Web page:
CRAIG THORNE | Bay of Plenty Times
BUIN - For those of you who don't know, I am currently on a deployment from Waihi in New Zealand to Bougainville in a town called Buin which is as far south as you can go and is the most remote part of Papua New Guinea.
Without going into too much detail, New Zealand Police are here to assist the Bougainville Police Service and advise them on policing matters. This will eventually have them being self-sufficient and enabling them to police without our influence. Three NZ Police are based in Buin.
The country is still rebuilding from the civil war of 1988-1998 which ended with between 15,000 and 20,000 Bougainvilleans dead. This all started over the Panguna mine which in its day was the largest open cut mine in the world, rich in copper and gold.
I am now a month into my 12-month deployment - so what do I miss? It is not the material things or peanut M&Ms (well, I do, but can live without). It is my partner, close family and friends. I have learnt very quickly here that, at the end of the day, that is all that really matters.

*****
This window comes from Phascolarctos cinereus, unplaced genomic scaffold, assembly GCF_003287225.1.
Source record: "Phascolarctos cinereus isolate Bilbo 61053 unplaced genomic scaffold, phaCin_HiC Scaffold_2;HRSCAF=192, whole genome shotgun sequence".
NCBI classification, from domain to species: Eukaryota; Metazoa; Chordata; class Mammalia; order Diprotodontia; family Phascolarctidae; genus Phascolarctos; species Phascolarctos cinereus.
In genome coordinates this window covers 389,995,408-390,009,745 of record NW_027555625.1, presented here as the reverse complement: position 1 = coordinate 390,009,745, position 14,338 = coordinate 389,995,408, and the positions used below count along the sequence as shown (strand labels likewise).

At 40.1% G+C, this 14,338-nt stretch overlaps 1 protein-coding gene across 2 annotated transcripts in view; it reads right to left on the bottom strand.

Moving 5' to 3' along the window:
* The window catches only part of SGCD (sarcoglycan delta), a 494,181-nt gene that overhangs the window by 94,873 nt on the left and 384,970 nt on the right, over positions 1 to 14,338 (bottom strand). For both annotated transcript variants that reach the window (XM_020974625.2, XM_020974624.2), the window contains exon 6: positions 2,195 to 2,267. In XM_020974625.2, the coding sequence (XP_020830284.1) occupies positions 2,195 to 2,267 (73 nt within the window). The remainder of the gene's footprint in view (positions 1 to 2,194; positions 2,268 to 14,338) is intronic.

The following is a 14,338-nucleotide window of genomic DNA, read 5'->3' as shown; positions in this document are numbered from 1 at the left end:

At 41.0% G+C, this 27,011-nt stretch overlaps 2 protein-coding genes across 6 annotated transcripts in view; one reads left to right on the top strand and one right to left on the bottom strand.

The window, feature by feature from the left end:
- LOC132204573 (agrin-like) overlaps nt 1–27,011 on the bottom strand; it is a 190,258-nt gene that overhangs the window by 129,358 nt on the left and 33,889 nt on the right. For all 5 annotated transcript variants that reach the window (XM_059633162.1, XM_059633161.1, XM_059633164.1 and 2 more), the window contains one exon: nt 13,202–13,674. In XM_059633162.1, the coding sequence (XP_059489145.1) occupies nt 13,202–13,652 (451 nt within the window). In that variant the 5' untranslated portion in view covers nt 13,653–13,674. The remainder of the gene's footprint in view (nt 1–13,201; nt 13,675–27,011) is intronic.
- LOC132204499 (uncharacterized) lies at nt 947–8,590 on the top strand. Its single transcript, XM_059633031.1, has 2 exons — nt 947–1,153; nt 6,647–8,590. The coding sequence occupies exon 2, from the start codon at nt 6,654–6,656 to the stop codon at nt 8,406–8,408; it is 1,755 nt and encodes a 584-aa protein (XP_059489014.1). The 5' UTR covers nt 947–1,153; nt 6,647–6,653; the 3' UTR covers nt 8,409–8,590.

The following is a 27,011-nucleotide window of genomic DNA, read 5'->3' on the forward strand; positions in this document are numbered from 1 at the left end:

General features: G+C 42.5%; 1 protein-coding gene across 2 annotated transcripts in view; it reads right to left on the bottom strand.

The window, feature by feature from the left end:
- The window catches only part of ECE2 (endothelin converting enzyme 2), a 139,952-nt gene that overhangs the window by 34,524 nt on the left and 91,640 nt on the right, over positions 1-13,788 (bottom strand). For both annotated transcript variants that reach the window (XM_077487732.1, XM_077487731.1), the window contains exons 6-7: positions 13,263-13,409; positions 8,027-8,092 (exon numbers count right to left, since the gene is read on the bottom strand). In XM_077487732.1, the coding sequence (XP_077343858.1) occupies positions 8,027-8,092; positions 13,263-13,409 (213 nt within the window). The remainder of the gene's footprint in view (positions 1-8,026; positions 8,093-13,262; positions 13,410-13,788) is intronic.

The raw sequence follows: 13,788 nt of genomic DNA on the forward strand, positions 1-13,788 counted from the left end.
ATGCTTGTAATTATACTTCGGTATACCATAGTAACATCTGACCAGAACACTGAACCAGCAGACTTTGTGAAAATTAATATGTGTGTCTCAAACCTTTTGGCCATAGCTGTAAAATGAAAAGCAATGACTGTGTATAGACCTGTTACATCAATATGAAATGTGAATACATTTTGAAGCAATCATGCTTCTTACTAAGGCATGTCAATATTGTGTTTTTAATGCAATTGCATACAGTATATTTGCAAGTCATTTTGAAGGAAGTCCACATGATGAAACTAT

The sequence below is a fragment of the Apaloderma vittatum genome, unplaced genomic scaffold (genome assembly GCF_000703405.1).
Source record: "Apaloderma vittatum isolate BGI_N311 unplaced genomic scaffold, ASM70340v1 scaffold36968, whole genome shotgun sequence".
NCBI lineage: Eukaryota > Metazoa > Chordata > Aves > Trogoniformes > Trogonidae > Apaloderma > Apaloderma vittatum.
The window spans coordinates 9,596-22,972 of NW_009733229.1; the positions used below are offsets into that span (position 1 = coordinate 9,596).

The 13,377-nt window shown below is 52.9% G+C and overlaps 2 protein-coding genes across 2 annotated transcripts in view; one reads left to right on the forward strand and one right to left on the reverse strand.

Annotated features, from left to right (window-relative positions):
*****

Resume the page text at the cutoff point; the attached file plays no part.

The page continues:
I don't want for anything here. It has been a month since I've had a trim latte and I haven't gone crazy yet although I will be looking forward to one when I return.
We go to the market every second day or so and get fresh vegies and fruit. The pineapples and bananas are the sweetest I've ever tasted and you buy them for next to nothing.
In the downtime, we exercise with what very basic equipment we have and watch all the NRL games which I don't even get to do at home.
The weather here has a low of 24 degrees at night and during the day around 37 degrees, and yes, we wear uniform, including long trousers.
The roads you wouldn't believe - it is like driving on a river bed. It is only 98km from Buin to the nearest town of Arawa but this takes us just under three hours due to the condition of the road. There are also several river crossings in this trip which are impassable after heavy rain.
In Buin, we only have power a few hours a day, no supermarket or malls to shop at.
It is very, very simple yet the people are the friendliest I have ever met.
In fact, they have nothing, yet have it all, which we could all learn from - everyone should be able to live in harmony no matter what.